How To Move Your Drupal or WordPress Web Site to Amazon EC2 and Get Free Fast Hosting for a Year

Tired of slow shared hosting? Now you can move your Drupal or WordPress web site to Amazon’s EC2 cloud services, and you can even get free hosting for a year! That’s because Amazon has a deal going on to attract new users – they call it their free tier deal. Check it out, sign up.

Amazon’s EC2 service lets you create virtual servers of your own in their cloud. They have since added EBS (Elastic Block Store) and it is the addition of EBS that makes them very attractive for hosting your typical WordPress or Drupal web site, because it gives you persistent storage. The free deal is for running a single micro instance. A micro instance provides nominal computing power all of the time, with the ability to jump up to 2 EC2 Compute Units on demand, and 613 MB of memory. A normal small instance gives 1 EC2 Compute Unit all the time, along with 1.73 GB of memory. A small instance is not free, runs about $80 a month for most after it is all said and done. But the micro instance is great for most sites. I am running four low-traffic WordPress sites and 2 decent traffic Drupal sites on one micro instance, and I get fast page loads — I am very pleased. All told I only see about 1000 page views a day, but on shared hosting all I had was trouble and slow loading pages. And free for a year with low rates after that? Who can complain? Well, there is a downside. You have to configure and manage your server. It is not like with shared hosting where they have everything mostly set up for you.

But managing your own server is not that hard if you are interested in it at all. Setting up a mail server was the hardest part for me. And I detail all the steps below, for your reference, and as I future reference for myself. To save time, I refer you to other guides I used for parts of it.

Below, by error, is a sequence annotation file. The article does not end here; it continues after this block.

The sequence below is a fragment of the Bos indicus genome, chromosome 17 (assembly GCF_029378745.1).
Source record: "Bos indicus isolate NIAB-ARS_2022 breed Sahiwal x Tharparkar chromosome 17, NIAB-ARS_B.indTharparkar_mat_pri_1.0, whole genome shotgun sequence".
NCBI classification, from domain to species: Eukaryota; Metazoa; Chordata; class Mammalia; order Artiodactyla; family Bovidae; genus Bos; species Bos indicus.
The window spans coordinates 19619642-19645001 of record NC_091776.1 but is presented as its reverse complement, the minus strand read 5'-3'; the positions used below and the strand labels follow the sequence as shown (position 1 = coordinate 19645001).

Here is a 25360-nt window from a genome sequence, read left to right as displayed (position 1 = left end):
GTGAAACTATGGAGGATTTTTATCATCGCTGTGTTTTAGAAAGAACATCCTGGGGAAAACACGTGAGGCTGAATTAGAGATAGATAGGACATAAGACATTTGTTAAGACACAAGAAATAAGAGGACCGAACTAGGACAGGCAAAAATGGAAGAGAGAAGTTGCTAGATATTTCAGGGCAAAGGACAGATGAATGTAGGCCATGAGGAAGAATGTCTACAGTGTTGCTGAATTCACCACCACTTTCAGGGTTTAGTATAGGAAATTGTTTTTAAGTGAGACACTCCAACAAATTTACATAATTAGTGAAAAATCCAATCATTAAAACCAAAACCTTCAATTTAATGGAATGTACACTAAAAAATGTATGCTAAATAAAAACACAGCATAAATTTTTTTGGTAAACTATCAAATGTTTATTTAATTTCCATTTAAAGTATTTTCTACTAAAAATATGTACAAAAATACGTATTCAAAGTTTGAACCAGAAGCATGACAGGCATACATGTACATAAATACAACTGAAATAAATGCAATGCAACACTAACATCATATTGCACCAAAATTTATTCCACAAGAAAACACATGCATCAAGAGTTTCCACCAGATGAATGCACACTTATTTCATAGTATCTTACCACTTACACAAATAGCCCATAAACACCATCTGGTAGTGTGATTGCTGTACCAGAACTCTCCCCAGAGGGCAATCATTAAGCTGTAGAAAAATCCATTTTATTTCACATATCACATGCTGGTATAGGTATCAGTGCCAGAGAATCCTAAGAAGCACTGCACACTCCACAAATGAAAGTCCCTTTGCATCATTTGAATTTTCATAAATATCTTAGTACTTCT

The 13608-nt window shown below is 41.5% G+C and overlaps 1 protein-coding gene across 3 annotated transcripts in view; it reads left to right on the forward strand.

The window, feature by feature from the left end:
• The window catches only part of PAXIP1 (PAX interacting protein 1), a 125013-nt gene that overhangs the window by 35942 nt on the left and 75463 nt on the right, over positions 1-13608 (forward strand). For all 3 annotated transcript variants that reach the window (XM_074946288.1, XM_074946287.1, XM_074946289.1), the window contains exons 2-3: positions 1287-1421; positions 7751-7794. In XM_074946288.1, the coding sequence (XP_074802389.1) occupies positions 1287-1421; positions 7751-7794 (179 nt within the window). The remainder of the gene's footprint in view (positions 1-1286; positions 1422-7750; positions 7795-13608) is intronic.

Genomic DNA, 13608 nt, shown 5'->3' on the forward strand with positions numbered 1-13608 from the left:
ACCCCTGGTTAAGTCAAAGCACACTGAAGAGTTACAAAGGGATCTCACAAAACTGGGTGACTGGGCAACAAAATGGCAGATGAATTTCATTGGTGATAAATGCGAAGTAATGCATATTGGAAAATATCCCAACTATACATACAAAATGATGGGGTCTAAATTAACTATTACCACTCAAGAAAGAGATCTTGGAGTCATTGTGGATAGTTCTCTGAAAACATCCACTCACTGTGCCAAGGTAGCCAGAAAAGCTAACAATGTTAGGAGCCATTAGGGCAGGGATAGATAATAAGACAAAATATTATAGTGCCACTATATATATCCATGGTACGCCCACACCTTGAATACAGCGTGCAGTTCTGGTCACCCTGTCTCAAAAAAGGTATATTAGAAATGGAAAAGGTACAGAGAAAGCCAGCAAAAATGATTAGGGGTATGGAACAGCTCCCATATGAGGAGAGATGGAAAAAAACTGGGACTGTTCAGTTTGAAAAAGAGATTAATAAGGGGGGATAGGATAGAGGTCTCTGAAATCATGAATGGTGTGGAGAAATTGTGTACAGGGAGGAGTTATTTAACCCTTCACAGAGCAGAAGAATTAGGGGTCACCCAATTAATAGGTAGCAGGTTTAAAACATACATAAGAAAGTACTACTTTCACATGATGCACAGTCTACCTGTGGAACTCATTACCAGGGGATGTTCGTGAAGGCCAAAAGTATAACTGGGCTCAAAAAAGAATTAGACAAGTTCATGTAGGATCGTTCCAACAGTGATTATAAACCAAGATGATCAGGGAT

So you signed up at http://aws.amazon.com/free/ – once you get your emails back from Amazon saying you are good to go, then it is time to log in to the AWS Management Console. Go here: http://aws.amazon.com/console/ and click on the button on the right side to sign in (choose the EC2 popdown next to the button).

First set up a security group. This is like a firewall setup. You’ll want to add SSH for port 20, for SSH access to the server. And you’ll want http access on port 80, and possible https access on port 443. Refer to the section “Setting up a security group” on this guide for more information.

Next, choose Key Pairs from the side bar menu and create a new key pair. This is used for authentication when SSH’ing into your server. More secure than password based authentication. For more info, see “Setting up your AWS account and tools” section in this guide. Save your key pem somewhere where you will not be likely to delete it on your computer.

Note, if setting up a micro instance, the guide I refer to above has information you should not follow about setting up persistent storage, because that article was written before EBS became available.

Now it is time to pick an AMI – Amazon Machine Image. This is like your virtual servers set up – what version or distribution of Linux you want to use, all ready to go. An Amazon Machine Image (AMI) is an encrypted machine image that contains all information necessary to boot instances of your operating system and software. For example, an AMI might contain all the software to act as a web server (e.g., Linux, Apache, and your web site). I went with Ubuntu Lucid LTS. Ubuntu is popular, well supported, and I like that they make long term support versions catering to web server use. From Amazon’s Help Guide:

To use Amazon EC2, you launch one or more instances of an AMI. An instance might be one web server within a web server cluster or one Hadoop node.

When launching AMIs, you can select an Amazon-provided AMI, a public AMI that another Amazon EC2 user provided, or an AMI that you create.

An Amazon EC2 instance can be launched from an AMI backed by either Amazon S3 or by Amazon EBS. Instances launched from AMIs backed by Amazon S3 use the local instance store as the root device (e.g., / or C:). An instance launched from an AMI backed by Amazon EBS uses an Amazon EBS volume as its root device.

I used ami-3e02f257. Make sure you pick an EBS (Elastic Block Store) version of an ami – micro instances require it.

More to come…

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